News on Nursing in the Media
We have created two provocative new flyers, and if you like them, please help us distribute them as widely as possible. The "Not What They Say I Am" flyer sends a message that many media depictions of nurses are not accurate and that nurses object to them, in part because they undermine nurses' claims to adequate resources. This is a key message of the Truth About Nursing, and one explored in detail in our new book Saving Lives. The ironic "Hooray for Hollywood" flyer sends the message that, in our view, there has been little for nurses to cheer about in recent Hollywood depictions of their work. Popular TV shows like "House" and "Grey's Anatomy" have repeatedly offered inaccurate and damaging images of nursing, and we hope the flyer will cause those who see it to reconsider those images. The small print on the flyers directs people to our book and The Truth's website to learn more. see the full posters and links for downloading and or request flyers be sent to you...
January 10, 2009 -- Today the BBC News web site posted an article by Jane Elliott about the key role "specialist" nurses have played in the survival of one lung cancer patient, and the need for more such nurses to care for U.K. patients with the disease. Most of the piece describes the experience of insurance broker Donald Sutherland, who was given just three months to live following his diagnosis, but has lived for 13 years. Sutherland could not possibly be more glowing about the "excellent care" the cancer nurses gave him. But he could be more specific, since detailed descriptions of what nurses do are far more valuable in educating the public about nurses than general encomiums are. Sutherland does at least convey that the nurses answered his questions and pushed to make sure he was adhering to treatment and getting the attention he needed at the most difficult points. The article also provides data about the prevalence of lung cancer, and the shortage of specialist nurses relative to comparable conditions like breast cancer. It consults two experts from U.K. lung cancer groups who provide some more information about why the nurses are needed--one points to the "information" the nurses provide--but the comments of the experts also could have been far more specific about what the nurses do. Even so, we thank Elliott and the BBC for a generally helpful piece. more...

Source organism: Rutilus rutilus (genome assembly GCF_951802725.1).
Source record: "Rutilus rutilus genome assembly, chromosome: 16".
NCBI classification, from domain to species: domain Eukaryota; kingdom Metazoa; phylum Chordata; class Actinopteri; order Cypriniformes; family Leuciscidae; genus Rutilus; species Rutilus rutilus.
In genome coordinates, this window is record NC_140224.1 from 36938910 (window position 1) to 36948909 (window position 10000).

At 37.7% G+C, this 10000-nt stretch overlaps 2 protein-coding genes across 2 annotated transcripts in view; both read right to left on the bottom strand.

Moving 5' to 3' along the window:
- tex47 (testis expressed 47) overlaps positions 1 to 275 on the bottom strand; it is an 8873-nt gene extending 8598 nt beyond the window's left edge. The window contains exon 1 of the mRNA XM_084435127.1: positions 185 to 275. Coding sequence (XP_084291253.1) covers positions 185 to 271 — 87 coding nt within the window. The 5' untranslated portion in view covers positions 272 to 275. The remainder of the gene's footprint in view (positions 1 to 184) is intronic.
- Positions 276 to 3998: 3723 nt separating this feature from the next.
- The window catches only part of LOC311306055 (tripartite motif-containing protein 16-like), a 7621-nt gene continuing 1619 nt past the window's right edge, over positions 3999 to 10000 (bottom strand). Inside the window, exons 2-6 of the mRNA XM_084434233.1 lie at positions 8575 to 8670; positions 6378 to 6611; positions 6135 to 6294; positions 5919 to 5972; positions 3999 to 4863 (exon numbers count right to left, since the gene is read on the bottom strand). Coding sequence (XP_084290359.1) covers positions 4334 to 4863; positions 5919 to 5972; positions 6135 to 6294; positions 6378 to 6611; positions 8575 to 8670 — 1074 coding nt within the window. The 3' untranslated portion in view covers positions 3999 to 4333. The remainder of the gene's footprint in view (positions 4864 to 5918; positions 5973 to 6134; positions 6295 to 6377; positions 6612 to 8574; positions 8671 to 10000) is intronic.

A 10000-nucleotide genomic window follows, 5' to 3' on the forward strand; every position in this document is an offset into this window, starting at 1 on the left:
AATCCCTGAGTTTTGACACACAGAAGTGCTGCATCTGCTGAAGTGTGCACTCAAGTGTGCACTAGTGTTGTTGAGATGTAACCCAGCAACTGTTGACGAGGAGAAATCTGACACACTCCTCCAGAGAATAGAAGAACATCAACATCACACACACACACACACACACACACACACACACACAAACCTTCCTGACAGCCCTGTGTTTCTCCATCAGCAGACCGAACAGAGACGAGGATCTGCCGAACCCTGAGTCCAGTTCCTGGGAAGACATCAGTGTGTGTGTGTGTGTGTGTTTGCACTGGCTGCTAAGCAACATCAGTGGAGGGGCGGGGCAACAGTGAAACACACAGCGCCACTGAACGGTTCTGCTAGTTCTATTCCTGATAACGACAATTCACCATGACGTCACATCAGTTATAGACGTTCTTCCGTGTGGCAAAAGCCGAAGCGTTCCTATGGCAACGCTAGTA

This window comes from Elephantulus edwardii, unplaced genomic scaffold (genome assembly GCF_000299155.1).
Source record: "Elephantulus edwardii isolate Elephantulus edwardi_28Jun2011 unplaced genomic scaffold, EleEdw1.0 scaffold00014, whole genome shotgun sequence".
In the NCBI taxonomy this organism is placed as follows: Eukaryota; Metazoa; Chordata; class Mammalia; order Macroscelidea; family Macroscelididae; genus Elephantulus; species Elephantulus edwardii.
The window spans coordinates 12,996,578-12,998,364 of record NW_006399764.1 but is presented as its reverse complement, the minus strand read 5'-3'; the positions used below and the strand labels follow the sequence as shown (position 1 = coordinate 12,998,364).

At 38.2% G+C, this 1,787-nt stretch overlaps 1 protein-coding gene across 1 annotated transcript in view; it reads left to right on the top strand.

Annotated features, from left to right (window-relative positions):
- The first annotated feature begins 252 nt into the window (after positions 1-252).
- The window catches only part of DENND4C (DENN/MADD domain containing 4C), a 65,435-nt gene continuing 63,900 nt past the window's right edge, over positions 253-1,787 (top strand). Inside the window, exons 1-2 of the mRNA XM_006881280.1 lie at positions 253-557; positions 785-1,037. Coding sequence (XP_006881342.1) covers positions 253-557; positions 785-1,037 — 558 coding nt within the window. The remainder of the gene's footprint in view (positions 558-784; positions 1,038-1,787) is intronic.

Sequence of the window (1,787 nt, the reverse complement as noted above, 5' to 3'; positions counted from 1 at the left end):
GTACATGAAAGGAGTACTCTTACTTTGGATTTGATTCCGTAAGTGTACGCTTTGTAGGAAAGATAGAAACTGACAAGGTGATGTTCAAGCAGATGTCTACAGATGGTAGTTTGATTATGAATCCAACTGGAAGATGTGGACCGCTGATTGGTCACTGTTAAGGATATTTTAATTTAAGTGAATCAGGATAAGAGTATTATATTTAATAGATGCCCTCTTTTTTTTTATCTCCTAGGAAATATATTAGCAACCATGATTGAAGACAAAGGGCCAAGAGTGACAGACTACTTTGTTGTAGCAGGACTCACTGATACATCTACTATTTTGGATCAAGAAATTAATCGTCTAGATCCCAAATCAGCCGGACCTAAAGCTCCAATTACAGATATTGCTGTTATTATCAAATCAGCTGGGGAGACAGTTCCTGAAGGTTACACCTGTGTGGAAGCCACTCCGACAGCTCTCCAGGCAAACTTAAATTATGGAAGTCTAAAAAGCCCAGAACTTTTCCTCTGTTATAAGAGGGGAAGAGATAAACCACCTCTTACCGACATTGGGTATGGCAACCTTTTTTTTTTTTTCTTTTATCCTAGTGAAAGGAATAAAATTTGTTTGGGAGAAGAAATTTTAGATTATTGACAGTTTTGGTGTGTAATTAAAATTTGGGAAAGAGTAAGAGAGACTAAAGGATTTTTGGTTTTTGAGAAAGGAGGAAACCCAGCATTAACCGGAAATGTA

October 24, 2008 -- Tonight the PBS television program "NOW" aired a fairly good half-hour report about the ongoing U.S. nursing shortage. "Nurses Needed" makes many good points, describing the critical role nurses play in bedside care and patient outcomes. It also gives a sense of some key features of the shortage, including the shortage of faculty and even a passing reference to the role of popular culture in reinforcing damaging views of nurses. Unfortunately, the report largely overlooks some major causes of the shortage, most notably short-staffing and the lack of sufficient clinical resources for nurses. The report does seem to suggest that stressful workplace conditions are driving nurses away, but it makes little effort to place that factor in the current context--nursing has always been stressful, why are we now suffering the worst shortage in modern history? Still, the report provides a good deal of useful information, and we commend producer Bill Gentile, senior correspondent Maria Inahosa, and host David Brancaccio. more... and see the video.
March 13, 2009 -- Our new book Saving Lives: Why the Media's Portrayal of Nurses Puts Us All at Risk uses striking examples and an irreverent style to explore nursing stereotypes from TV shows to the news media. We hope every nurse will read it and consider the role the media plays in nursing today--and how we can improve the profession's public image. But the book also explains nursing in compelling terms to the public and decision-makers. We want as many non-nurses as possible to read it. Here are some ideas to spread the word about nursing and the media:
We know this is a difficult time for many of us, but starting a new organization from scratch takes a lot of resources. We need your help so we can pursue this mission together. We would be very grateful if you could make a donation--even if it is $5, $10 or $25. Any amount would be so helpful. Please click here to donate. Thank you!
The Truth About Nursing is a Maryland non-profit corporation. We will soon apply to the IRS for 501(c)(3) charitable organization status. If we receive 501(c)(3) status, then donations we receive (minus the fair market value of the book or any other member gift) will be tax-deductible as allowed by law.
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Thank you for supporting the Truth About Nursing's work!
Sandy Summers, RN, MSN, MPH
The Truth About Nursing
203 Churchwardens Rd.
Baltimore, Maryland, USA 21212-2937
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